Alternative for Germany Surfing a Wave of Fear and Discontent

The right-wing party is growing amid a backlash to the refugee crisis, and could make big gains in three state elections in March. Its supporters have Chancellor Merkel and Germany's political establishment on the defensive.
A rally of the Alternative for Deutchland party in Jena, a city in the eastern state of Thuringia, on January 16.

It was another political rally of the right-wing populist Alternative for Germany party, this one last week in the eastern German town of Merseburg near Halle.

It drew just 450 people in a city of more than 35,000, according to a reporter from the local newspaper Mitteldeutsche Zeitung. They looked like many AfD followers – retirees in dark parkas, young neo-Nazis in leather coats, middle-class citizens obviously not bothered to be standing shoulder-to-shoulder with right-wing extremists.

Throughout the program, the party supporters bellowed popular AfD slogans like “Lügenpresse” (lying press) and “Volksverräter” (betrayers of the state) and demands like Chancellor Angela “Merkel needs to go.”

They came to hear the outspoken AfD member Björn Höcke, head of the party in the neighboring state of Thuringia. His rhetoric on this cold evening was also toned down. He spoke of the need of the “German people to feel safe in their own country” and of the future of the country being at risk “by the illegal immigration of an historical dimension.”

Earlier in the week, at a party demonstration in Erfurt, the 43-year-old Mr. Höcke said Germany was being “governed by idiots” and that Ms. Merkel needed to be put into a “straightjacket.”

The broadcasters did us a huge favor - they couldn’t have made it any clearer that all the complaints about the loss of freedom of press and opinion are really true.

He is currently under investigation by state prosecutors in Halle for mass instigation because of statements he made in December – that Germany should be concerned about the spread of people of African origin who prefer to take over space through sheer numbers. He spoke concretely of a “population surplus” in Africa of more than 30 million people.

It's been a dream start to the year for the right-wing populist party AfD, a rising political force in Germany which is upsetting the cosy post-war partisan balance of power between the two big establishment parties, Ms. Merkel's Christian Democrats and her junior coalition partner, the Social Democrats.

In the past, most small parties in Germany have been relegated to playing an opposition or minor role. Only the Free Democrats and Greens -- which provided the glue to both CDU- and SPD-led ruling coalitions -- have come close to national power.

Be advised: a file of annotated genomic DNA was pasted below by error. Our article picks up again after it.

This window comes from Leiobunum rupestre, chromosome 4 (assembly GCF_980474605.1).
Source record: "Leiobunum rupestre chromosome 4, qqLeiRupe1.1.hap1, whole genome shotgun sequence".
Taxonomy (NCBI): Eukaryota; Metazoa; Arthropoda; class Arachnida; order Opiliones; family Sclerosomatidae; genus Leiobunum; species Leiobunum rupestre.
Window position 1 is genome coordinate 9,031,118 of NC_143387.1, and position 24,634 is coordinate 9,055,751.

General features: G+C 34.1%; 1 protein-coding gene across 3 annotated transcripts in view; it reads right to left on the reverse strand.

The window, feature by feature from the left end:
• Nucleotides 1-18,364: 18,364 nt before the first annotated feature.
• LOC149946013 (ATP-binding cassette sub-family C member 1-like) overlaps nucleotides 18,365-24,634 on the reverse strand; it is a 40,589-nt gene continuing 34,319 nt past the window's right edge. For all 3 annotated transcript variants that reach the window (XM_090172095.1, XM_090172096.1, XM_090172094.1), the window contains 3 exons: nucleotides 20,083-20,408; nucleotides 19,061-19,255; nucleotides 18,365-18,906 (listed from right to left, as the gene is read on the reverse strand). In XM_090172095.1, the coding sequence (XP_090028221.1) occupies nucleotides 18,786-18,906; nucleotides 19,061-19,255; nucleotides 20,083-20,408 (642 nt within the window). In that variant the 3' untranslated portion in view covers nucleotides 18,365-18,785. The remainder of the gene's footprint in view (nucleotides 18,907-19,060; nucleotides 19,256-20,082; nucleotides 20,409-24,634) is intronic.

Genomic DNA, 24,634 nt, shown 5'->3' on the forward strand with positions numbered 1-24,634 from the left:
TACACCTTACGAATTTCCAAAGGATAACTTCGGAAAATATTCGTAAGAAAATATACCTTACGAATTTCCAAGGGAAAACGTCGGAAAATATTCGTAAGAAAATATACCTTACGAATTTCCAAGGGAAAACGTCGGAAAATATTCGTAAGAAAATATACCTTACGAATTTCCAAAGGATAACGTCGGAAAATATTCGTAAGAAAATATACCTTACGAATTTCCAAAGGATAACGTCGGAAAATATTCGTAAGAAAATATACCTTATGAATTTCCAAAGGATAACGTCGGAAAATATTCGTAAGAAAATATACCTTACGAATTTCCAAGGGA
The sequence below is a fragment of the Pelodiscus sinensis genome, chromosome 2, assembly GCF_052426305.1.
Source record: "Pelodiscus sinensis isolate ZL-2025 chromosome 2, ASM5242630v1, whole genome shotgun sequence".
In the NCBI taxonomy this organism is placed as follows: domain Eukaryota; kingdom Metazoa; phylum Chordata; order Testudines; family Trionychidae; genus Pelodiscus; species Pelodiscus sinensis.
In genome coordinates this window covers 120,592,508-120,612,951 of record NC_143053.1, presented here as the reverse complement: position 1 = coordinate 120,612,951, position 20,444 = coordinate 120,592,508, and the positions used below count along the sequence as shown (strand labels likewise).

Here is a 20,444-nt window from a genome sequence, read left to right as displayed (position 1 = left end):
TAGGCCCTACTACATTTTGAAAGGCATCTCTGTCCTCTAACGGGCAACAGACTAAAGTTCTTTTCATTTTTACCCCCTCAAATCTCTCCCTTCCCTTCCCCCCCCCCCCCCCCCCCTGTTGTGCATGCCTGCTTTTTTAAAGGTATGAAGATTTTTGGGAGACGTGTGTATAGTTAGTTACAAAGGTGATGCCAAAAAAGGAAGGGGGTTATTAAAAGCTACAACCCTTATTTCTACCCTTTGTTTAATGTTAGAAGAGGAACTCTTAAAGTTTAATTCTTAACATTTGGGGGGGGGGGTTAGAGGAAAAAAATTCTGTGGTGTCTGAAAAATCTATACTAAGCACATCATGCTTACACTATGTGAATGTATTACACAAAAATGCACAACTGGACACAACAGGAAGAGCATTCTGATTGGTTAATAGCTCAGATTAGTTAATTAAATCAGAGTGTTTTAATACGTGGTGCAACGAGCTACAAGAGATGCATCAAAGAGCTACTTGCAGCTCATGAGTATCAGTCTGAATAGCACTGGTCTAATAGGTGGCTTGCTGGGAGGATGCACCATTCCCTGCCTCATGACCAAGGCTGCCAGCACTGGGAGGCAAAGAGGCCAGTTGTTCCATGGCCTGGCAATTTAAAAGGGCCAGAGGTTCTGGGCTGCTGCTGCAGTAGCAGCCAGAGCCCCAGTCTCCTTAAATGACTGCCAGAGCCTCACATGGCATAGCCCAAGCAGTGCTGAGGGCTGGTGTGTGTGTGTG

Quelle: Getty Images
Björn Höcke, a member of the Alternative for Germany party, speaking at a rally in Erfurt.


Now, the AfD – its numbers bolstered by a volatile mix of economic inequality, mass migration, European discontent and fears about the solvency of the euro currency – appears poised to increasingly influence German politics.

The party, which is less than three years old, is garnering 10 percent to 12.5 percent nationally in most polls. No one expects the AfD to take over the German chancellery, but its growing support could make possible an entree into state government. Some argue that at the very least, the party and its followers are forcing Germany's big established groups to move to the right.

Ms. Merkel's decision to allow in more than 1 million refugees has certainly fueled its growth, especially in the former East Germany. The assaults and robbery of hundreds of German women in Cologne on New Year’s Eve by men described as North African and Arab has accelerated the shift to the populist AfD.

So far, the AfD has avoided the stigma of being labeled a neo-Nazi party, which its members claim would be an unfair description. It is a label currently applied to a smaller fringe party, the National Democratic Party, which is avowedly anti-Semitic and racist and regarded by Germany's intelligence services as anti-democratic.

The Constitutional Court is considering banning the NPD, although such attempts in Germany have always faltered.

The AfD party has profited from the German government’s inability to agree on how to cope with the refugees, which has driven a wedge in the right-left national government and isolated Ms. Merkel, who has refused to roll back her open-door immigration policies.